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October 25, 2021 – A high-impact weather system continues to bring widespread showers to NorCal. This has lead to flooding and some debris flows. Heavy snow over the Sierra continues into tonight. Quieter and drier weather expected by the middle of the week.

Discussion

Record setting AR beginning to ease up across much of the forecast area early this morning, but widespread moderate to heavy precipitation continues to the south and east of Sacramento, and several additional inches of rain will be possible early this morning across portions of that area. The flash flood warning for the Caldor Fire burn scar has been extended until 9 AM.

Focus today shifts to heavy snow in the Sierra and threat for deep convection across the Sacramento Valley. We’re already seeing some lines of stronger storms developing to the east of Red Bluff. These are orienting parallel to the mean flow, so may pose a renewed flooding threat this morning due to the slow eastward movement of the lines.

This may transition to more isolated activity this afternoon as the upper trough moves overhead, and may pose more of a threat for small hail and perhaps a funnel cloud (low-level shear is quite impressive, but instability forecast to be pretty shallow).

All-time one day rain records were set in Sacramento and at Blue Canyon, and daily records (for Oct 24) were set at numerous locations.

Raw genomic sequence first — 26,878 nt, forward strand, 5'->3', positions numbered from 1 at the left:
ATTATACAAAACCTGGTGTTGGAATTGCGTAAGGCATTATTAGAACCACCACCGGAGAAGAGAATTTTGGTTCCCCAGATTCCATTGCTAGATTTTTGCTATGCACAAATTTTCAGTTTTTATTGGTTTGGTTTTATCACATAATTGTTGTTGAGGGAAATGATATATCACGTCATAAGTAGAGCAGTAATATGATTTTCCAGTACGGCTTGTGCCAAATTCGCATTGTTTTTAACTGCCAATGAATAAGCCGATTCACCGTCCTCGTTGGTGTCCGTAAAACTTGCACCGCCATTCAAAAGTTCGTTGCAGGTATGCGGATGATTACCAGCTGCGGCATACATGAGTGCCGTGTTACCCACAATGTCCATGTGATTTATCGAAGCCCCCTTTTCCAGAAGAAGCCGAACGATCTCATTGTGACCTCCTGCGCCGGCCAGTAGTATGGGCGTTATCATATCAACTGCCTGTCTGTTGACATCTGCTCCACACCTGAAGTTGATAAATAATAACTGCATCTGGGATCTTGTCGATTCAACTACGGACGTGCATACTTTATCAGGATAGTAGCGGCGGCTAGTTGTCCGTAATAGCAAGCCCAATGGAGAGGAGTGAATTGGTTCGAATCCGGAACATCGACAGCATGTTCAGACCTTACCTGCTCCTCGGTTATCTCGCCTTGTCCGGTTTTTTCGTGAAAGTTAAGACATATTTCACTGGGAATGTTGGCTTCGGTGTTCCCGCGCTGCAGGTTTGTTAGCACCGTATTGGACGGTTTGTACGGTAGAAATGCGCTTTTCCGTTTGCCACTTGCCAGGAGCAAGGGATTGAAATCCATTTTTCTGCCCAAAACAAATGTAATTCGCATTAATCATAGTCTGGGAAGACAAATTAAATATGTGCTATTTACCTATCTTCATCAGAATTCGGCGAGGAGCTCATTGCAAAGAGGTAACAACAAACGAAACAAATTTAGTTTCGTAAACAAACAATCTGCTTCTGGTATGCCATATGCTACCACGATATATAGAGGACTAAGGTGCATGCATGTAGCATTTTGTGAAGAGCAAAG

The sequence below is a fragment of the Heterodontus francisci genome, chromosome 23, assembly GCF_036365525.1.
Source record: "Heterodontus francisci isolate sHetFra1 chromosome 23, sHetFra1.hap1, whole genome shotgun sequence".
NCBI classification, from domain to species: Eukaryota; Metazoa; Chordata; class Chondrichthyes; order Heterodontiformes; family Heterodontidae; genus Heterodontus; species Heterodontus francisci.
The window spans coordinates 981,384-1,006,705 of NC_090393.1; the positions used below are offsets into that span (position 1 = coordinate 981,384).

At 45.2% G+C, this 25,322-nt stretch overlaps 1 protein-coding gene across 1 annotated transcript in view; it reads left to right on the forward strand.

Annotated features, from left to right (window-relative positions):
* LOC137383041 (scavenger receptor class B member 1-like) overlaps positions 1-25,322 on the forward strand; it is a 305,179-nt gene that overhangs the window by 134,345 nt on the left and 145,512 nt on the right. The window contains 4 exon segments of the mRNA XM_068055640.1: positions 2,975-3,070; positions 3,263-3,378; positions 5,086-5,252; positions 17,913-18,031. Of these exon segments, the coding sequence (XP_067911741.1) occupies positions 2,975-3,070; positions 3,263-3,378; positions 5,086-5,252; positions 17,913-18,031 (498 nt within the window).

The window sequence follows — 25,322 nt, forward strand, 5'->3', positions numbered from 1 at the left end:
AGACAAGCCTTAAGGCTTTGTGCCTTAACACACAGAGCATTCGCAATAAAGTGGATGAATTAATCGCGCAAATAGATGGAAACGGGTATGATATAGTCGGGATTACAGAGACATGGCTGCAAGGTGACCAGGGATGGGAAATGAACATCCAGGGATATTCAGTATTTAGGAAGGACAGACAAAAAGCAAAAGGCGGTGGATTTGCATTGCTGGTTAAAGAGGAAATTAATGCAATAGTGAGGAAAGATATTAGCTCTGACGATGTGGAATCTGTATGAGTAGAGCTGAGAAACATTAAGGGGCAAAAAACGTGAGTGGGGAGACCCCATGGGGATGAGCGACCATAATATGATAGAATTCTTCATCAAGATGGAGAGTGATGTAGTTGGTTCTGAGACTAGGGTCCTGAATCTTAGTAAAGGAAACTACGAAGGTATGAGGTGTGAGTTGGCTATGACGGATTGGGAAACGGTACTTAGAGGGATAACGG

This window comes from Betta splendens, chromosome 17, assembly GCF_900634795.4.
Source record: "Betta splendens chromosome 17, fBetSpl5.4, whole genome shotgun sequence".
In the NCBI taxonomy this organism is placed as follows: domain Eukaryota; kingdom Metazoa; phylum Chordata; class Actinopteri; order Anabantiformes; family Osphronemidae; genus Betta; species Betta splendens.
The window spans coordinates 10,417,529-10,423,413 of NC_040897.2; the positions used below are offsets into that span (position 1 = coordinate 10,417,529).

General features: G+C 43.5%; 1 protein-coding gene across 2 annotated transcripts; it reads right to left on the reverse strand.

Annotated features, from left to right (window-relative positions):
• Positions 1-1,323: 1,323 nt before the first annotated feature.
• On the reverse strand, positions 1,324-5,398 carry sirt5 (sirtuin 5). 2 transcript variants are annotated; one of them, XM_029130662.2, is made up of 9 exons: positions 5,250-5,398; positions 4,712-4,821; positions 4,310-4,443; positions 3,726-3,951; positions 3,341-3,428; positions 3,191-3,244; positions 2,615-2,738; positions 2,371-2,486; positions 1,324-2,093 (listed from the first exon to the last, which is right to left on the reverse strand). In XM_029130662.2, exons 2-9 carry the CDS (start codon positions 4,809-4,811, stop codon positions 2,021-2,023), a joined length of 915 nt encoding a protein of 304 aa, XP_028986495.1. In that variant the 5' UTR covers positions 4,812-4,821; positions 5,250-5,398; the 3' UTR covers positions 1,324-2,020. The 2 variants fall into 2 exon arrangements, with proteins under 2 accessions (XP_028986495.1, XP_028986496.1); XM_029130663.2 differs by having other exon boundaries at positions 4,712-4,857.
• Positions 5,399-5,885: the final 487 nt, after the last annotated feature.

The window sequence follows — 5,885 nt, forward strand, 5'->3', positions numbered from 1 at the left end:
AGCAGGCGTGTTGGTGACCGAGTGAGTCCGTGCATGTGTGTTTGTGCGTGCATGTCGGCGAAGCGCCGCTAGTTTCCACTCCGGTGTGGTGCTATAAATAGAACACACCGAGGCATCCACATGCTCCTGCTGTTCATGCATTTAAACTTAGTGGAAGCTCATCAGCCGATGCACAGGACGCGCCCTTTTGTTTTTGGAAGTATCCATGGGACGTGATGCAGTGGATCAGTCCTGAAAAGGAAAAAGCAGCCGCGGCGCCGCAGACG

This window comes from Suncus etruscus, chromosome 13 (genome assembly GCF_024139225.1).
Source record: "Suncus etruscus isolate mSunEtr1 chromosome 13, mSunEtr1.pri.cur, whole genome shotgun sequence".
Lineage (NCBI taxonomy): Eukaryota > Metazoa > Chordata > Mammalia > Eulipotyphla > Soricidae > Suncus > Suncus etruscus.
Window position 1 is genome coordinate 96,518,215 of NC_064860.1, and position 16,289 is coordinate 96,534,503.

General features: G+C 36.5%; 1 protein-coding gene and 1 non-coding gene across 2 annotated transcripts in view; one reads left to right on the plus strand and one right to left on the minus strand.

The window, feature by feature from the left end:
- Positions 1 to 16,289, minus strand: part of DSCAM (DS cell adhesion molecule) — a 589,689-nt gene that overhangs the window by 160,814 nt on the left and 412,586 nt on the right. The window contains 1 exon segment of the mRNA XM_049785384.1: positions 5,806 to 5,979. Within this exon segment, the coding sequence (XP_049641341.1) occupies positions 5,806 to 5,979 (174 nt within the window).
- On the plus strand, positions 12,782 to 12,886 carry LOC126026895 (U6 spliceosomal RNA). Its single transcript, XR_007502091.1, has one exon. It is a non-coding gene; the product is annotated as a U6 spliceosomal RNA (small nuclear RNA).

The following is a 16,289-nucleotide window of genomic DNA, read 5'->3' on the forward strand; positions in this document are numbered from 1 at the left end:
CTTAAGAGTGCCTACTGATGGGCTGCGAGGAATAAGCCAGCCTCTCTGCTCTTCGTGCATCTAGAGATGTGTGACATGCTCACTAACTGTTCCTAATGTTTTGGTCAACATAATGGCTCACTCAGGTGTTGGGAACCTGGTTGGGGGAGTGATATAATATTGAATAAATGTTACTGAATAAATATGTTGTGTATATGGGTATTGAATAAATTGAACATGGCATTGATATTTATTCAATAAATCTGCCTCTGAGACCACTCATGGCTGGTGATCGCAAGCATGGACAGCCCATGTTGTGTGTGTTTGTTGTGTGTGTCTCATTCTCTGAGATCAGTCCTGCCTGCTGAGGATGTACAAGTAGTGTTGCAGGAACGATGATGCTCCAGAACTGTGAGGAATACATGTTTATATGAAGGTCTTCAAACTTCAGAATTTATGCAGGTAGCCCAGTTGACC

A record rainfall of 10.40 inches was set at Blue Canyon yesterday. This breaks the all time one day record rainfall of 9.33 inches from December 22, 1964. The previous daily record for Oct 24 was 6.34 inches set in 2010.

A record rainfall of 4.57 inches fell at the Oroville Airport Yesterday. This breaks the old record of 1.42 set in 2010.

Lighter precipitation lingers across the northern third of the forecast area (mainly Coast Range, northern Sacramento Valley and southern Cascades) Tuesday before retreating further north on Wednesday. Dry and milder weather expected after mid-week.

Extended Discussion (Friday through Monday)

Upper ridge axis has shifted into the Intermountain West Friday as upstream Pacific frontal system approaches. Models continue to disagree with depth and progression of this short wave. Ensembles support a weaker system and thus forecast remains dry at this time, however will continue to monitor potential for some light precip over Shasta county over the weekend. Short wave upper ridge returns briefly for dry weather Monday but next Pacific front progged inland Mon night into Tue.